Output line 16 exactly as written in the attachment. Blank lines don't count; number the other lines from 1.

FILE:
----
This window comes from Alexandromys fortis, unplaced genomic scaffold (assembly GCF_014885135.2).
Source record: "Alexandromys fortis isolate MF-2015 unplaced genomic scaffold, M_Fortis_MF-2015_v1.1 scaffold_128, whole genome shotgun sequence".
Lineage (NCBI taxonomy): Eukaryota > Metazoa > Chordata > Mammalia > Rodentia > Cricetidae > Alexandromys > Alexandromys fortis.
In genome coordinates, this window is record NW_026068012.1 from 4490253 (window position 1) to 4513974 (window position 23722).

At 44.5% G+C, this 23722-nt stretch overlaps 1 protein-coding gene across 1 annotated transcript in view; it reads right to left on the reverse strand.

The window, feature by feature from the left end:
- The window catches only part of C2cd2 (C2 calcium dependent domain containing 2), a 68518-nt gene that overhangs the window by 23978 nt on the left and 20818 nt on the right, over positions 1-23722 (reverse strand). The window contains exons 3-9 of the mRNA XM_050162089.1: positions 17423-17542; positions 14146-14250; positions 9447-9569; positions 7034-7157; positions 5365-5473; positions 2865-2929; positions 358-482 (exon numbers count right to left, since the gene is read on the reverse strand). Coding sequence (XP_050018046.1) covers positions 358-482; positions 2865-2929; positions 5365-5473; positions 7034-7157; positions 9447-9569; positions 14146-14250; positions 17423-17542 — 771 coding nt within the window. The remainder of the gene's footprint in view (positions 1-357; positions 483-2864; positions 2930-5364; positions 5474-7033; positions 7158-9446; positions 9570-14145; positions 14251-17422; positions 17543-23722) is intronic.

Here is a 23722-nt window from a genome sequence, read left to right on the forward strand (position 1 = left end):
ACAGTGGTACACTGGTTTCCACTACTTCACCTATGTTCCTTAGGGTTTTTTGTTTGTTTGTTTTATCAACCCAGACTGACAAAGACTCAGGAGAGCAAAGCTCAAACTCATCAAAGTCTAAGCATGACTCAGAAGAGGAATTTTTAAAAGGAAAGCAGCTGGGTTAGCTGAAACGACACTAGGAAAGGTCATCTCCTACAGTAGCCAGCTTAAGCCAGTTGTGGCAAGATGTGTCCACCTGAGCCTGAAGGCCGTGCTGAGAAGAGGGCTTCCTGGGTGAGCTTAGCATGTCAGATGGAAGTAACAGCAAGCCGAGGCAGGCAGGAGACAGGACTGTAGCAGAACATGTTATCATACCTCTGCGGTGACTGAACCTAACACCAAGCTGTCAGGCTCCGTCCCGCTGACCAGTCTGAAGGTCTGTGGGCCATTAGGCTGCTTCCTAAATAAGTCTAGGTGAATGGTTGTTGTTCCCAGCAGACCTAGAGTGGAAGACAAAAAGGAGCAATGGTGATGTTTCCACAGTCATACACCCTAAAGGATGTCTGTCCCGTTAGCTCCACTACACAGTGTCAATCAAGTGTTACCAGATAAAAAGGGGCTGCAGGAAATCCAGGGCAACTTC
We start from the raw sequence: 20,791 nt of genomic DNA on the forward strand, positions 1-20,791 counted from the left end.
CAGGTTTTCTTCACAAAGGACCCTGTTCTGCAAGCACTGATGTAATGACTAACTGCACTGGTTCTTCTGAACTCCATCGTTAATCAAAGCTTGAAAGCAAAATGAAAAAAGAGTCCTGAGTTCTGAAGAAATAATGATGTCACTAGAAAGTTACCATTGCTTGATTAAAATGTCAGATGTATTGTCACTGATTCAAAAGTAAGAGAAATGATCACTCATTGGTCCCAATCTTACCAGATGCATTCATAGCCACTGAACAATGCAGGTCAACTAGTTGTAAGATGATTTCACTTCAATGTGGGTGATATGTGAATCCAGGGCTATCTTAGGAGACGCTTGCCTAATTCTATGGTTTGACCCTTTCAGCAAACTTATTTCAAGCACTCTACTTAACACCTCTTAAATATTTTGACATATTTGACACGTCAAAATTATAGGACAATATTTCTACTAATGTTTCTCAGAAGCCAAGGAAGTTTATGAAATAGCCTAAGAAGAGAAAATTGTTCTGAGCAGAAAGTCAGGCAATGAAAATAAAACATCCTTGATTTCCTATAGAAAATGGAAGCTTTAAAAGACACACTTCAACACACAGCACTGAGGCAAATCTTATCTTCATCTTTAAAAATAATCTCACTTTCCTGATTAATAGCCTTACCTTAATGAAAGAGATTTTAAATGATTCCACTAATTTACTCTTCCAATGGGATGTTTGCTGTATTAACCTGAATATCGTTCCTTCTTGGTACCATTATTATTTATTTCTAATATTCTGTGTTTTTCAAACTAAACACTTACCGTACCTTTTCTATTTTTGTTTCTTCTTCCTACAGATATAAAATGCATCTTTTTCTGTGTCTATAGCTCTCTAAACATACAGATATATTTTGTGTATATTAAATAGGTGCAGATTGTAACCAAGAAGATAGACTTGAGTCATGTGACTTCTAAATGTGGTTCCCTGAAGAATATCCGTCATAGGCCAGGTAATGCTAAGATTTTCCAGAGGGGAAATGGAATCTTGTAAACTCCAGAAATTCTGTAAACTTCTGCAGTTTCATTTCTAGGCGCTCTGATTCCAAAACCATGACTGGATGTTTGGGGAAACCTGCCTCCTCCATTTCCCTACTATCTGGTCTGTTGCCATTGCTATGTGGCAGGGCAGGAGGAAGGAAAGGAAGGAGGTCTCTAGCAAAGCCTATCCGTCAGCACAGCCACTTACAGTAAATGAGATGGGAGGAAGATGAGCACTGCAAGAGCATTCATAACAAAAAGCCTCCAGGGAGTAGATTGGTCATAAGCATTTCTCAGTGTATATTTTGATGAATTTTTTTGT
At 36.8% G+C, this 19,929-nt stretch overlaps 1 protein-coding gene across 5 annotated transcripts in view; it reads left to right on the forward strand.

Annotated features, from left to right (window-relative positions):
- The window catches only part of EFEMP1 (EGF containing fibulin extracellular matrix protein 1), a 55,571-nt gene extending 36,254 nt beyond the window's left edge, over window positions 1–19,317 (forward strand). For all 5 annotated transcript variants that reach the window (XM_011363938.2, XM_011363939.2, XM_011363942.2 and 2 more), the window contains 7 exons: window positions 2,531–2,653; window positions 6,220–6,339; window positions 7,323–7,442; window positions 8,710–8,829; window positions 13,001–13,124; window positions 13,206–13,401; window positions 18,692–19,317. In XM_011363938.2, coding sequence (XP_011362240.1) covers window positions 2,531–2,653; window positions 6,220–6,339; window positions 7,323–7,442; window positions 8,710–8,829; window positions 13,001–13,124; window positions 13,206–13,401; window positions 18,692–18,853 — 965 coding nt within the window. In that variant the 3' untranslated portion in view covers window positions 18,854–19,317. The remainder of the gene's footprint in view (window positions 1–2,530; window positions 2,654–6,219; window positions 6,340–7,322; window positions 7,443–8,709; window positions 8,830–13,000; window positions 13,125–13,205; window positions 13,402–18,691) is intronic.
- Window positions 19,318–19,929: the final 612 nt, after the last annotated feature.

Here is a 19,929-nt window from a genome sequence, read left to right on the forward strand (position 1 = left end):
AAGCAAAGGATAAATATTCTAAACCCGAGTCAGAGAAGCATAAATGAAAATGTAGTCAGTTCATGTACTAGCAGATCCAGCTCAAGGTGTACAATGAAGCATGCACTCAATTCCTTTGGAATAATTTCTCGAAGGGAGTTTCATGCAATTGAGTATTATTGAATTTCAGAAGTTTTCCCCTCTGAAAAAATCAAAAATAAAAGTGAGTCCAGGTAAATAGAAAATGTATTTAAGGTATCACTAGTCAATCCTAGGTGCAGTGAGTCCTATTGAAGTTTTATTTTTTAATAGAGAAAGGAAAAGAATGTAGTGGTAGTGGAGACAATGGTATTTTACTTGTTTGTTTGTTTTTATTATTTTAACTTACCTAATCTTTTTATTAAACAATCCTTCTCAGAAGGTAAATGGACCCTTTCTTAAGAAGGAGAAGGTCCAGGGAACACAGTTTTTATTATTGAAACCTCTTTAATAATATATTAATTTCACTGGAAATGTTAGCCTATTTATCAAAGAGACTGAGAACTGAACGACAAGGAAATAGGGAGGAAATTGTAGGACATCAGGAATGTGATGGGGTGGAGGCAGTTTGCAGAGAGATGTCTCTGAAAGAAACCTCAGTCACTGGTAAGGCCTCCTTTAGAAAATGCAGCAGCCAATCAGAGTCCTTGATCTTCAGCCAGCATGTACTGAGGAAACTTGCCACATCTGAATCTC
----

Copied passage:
Here is a 19,929-nt window from a genome sequence, read left to right on the forward strand (position 1 = left end):